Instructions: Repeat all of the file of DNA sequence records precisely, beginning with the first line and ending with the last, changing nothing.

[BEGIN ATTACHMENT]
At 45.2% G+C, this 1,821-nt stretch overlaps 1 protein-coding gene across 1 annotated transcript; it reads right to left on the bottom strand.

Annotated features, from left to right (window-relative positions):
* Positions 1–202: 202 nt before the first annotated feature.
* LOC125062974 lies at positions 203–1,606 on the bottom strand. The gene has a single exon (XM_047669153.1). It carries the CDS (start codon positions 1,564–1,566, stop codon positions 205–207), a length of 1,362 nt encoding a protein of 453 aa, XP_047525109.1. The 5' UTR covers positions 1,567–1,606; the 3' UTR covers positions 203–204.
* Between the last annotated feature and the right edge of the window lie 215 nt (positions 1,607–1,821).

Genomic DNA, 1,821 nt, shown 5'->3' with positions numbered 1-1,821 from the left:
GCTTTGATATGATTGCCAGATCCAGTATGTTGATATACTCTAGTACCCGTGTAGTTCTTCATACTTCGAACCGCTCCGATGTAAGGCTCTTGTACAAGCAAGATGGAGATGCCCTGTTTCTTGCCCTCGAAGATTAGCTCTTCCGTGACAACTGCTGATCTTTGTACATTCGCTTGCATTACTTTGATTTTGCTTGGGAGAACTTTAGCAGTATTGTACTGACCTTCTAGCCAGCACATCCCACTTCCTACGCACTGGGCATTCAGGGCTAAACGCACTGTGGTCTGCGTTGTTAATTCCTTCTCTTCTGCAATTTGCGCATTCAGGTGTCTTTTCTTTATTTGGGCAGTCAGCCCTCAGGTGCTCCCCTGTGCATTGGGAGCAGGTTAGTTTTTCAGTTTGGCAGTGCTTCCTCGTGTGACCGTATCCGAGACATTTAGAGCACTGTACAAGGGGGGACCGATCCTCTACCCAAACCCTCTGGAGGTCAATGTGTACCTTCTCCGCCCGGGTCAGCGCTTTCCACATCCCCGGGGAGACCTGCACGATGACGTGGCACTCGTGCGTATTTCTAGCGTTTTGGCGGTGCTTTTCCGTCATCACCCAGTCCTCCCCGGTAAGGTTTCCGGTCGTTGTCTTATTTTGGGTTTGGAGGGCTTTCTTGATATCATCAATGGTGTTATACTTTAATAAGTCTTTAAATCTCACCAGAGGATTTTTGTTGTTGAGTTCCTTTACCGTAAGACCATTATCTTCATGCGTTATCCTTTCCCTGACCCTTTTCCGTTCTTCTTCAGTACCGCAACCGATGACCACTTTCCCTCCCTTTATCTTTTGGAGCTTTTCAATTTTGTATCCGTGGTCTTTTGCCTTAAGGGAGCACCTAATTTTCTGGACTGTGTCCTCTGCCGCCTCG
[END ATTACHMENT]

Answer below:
At 45.2% G+C, this 1,821-nt stretch overlaps 1 protein-coding gene across 1 annotated transcript; it reads right to left on the bottom strand.

Annotated features, from left to right (window-relative positions):
* Positions 1–202: 202 nt before the first annotated feature.
* LOC125062974 lies at positions 203–1,606 on the bottom strand. The gene has a single exon (XM_047669153.1). It carries the CDS (start codon positions 1,564–1,566, stop codon positions 205–207), a length of 1,362 nt encoding a protein of 453 aa, XP_047525109.1. The 5' UTR covers positions 1,567–1,606; the 3' UTR covers positions 203–204.
* Between the last annotated feature and the right edge of the window lie 215 nt (positions 1,607–1,821).

Genomic DNA, 1,821 nt, shown 5'->3' with positions numbered 1-1,821 from the left:
GCTTTGATATGATTGCCAGATCCAGTATGTTGATATACTCTAGTACCCGTGTAGTTCTTCATACTTCGAACCGCTCCGATGTAAGGCTCTTGTACAAGCAAGATGGAGATGCCCTGTTTCTTGCCCTCGAAGATTAGCTCTTCCGTGACAACTGCTGATCTTTGTACATTCGCTTGCATTACTTTGATTTTGCTTGGGAGAACTTTAGCAGTATTGTACTGACCTTCTAGCCAGCACATCCCACTTCCTACGCACTGGGCATTCAGGGCTAAACGCACTGTGGTCTGCGTTGTTAATTCCTTCTCTTCTGCAATTTGCGCATTCAGGTGTCTTTTCTTTATTTGGGCAGTCAGCCCTCAGGTGCTCCCCTGTGCATTGGGAGCAGGTTAGTTTTTCAGTTTGGCAGTGCTTCCTCGTGTGACCGTATCCGAGACATTTAGAGCACTGTACAAGGGGGGACCGATCCTCTACCCAAACCCTCTGGAGGTCAATGTGTACCTTCTCCGCCCGGGTCAGCGCTTTCCACATCCCCGGGGAGACCTGCACGATGACGTGGCACTCGTGCGTATTTCTAGCGTTTTGGCGGTGCTTTTCCGTCATCACCCAGTCCTCCCCGGTAAGGTTTCCGGTCGTTGTCTTATTTTGGGTTTGGAGGGCTTTCTTGATATCATCAATGGTGTTATACTTTAATAAGTCTTTAAATCTCACCAGAGGATTTTTGTTGTTGAGTTCCTTTACCGTAAGACCATTATCTTCATGCGTTATCCTTTCCCTGACCCTTTTCCGTTCTTCTTCAGTACCGCAACCGATGACCACTTTCCCTCCCTTTATCTTTTGGAGCTTTTCAATTTTGTATCCGTGGTCTTTTGCCTTAAGGGAGCACCTAATTTTCTGGACTGTGTCCTCTGCCGCCTCG